Tax enforcement may be hostile and even physically violent (Bräutigam 2008; Cullis and Lewis 1997). This study reveals that, even in the face of large-scale evasion, it need not be so when empathy is used. However, we argue that, hidden behind tax administrators’ “empathy games,” TAJ obliquely wields its power to assert its legitimacy and authority, revealing “subtle coercion,” as well as creating fear among some defaulters. Empathy in enforcement sometimes becomes a merely intellectual exercise, remaining squarely situated in the ethical position where “getting, acquiring, a tool to obtain an objective even though a good one” is met (Shapiro 2014, p. 279). This is so because empathetic identification with others is used as a skill rather than a moral virtue. Hence, agents are able to secure compliance, not as “conscious conformists to the regulations but as strategists … moving through a maze of constraints and opportunities” (Swartz 1997, p. 99). Through their actions, tax administrators may unwittingly perpetuate free-riding and tax evasion among some classes of defaulters who remain “legally derelict” (Byrne 1995, p. 119), which might be considered unjust.

Governments often motivate tax administrators through the use of incentives to secure compliance and increase revenue collection. Where incentives are narrowly focused on achieving revenue collection rather than increasing tax compliance and tax morale, they may lead to increased corruption and harassment of honest citizens (see Gangl et al. 2019, p. 109), undermining justice in the tax field. As agents of the state, administrators are expected to act in the public interest, through objective enforcement of the legislation to maintain equity, fairness, and trust in the tax authority and in themselves as public servants (Murphy 2005, 2008). However, this may be difficult for administrators when incentives are given without accompanying sets of institutional and enabling organizational structures, which we believe are absent in this case (Mookherjee 1998 citing Klitgaard 1995). We therefore argue that, alongside the use of targets, policies should be established to ensure that institutional and organizational issues such as task assignment, appropriate legislation, adequate resource allocation, feedback, and evaluation mechanisms are independently decided and in place (Mookherjee 1998 citing Klitgaard 1995), supported by an enabling court system (Cornia and Walters 2010) to assist tax administrators in their quest to maintain tax justice.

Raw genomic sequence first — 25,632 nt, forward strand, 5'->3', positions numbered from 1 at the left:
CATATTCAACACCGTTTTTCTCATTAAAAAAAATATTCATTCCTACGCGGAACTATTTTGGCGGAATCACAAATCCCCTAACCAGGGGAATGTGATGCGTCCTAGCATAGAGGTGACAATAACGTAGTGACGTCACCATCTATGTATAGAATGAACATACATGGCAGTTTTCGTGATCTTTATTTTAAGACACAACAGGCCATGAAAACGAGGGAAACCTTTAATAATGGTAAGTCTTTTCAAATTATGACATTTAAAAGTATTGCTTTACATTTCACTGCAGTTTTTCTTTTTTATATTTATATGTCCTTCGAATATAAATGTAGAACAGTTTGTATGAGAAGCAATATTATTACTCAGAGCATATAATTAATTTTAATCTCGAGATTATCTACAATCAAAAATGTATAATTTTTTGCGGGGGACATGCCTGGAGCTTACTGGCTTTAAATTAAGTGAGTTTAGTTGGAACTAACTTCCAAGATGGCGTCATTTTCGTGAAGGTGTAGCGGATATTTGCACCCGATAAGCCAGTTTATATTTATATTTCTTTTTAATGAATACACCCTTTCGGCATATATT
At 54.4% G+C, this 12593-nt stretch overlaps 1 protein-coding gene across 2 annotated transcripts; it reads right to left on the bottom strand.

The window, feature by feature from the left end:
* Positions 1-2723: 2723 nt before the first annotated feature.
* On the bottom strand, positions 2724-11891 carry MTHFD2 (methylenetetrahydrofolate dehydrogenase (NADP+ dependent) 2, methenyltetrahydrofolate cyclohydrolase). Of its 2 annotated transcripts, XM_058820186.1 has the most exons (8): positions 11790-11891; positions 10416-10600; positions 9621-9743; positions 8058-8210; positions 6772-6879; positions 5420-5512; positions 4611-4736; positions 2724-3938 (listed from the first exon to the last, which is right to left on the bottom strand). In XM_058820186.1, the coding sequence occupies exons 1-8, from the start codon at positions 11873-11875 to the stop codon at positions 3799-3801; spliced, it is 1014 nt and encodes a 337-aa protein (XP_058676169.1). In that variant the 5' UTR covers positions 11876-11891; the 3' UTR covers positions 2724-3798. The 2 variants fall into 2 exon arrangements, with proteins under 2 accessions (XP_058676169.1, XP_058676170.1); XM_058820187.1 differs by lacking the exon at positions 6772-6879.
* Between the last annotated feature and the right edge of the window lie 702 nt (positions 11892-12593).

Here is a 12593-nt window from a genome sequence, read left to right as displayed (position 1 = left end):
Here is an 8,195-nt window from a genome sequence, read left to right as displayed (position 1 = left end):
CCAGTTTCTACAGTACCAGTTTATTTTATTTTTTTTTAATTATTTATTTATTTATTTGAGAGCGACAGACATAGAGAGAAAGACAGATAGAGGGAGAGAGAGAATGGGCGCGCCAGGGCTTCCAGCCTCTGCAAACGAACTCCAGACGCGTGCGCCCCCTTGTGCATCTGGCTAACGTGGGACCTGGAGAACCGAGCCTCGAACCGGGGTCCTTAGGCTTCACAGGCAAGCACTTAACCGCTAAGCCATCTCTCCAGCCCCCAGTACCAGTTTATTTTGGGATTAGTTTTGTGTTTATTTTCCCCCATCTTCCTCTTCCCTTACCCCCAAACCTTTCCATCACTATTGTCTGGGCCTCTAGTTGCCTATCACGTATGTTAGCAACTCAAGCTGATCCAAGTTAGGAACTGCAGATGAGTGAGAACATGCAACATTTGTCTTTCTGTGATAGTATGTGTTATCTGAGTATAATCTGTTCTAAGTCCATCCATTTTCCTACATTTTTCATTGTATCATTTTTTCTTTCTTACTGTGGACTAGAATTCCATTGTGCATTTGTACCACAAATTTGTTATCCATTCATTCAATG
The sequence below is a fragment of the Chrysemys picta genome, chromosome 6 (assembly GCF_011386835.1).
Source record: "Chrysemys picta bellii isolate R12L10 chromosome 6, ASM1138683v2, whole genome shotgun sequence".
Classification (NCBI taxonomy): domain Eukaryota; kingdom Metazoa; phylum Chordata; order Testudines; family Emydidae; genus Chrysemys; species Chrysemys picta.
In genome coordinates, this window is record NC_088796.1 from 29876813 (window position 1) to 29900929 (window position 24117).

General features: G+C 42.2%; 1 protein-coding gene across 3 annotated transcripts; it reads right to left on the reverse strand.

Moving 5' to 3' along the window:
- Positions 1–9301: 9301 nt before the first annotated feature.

We have found that the practice of incentivized enforcement without due consideration for organizational and institutional issues creates a number of dilemmas in the property tax field. Since tax administrators must meet their targets, to “fit IMF programme conditions,”5 little attention is paid to the makeup of collections (Auditor General’s Report 2016). Consequently, street-level tax administrators concentrate on defaulters who are least able to resist, leaving more resistant defaulters outside the tax net, thereby creating differential treatment of taxpayers. These hard-to-tax individuals remain without relationships with the state, as “non recognized beings,” having an “irrelevant presence” (see Bahl and Wallace 2007; Bauman 1993). Differential treatment of defaulters raises issues of tax injustice and unequal treatment of taxpayers, calling into question procedural fairness (due process), and retributive (punishing non-compliance) and distributive (equalizing the tax burden) justice (Elkins 2009; OECD 2010).

Enforcing a tax system is neither an easy nor a static task in any country (Bird and Zolt 2014), but is particularly challenging for developing countries. We have noted the level of tax administrators’ flexibility (May and Winter 2000) in bringing about compliance, in their bid to fulfill their ethical mandate to bring justice to the tax field and shape defaulters’ morality (Björklund Larsen 2017). However, this flexibility sometimes creates dilemmas. For example, outstations expose staff to potential violence, and add another layer of administrative costs to their operations. This reflects the constant balance faced by tax administrators to get the job done, even at risk to their lives. The level of flexibility that we have identified in Jamaican enforcement practices also calls attention to the present property tax legislation (PTL) and whether it is appropriate to Jamaica’s current socioeconomic situation (Wynter and Oats 2018). This has implications for property tax policy. There are sound arguments for the PTL to be amended to reflect the socioeconomic, historical, and demographic circumstances of modern Jamaica, as articulated by Wynter and Oats (2018). Tax administrators’ ability to improvise also calls into question their enforcement ethics, because in their zeal they may use questionable tactics such as veiled threats, undue pressure, and bluffing, as seen when cynical empathy, a sort of detached concern, is deployed.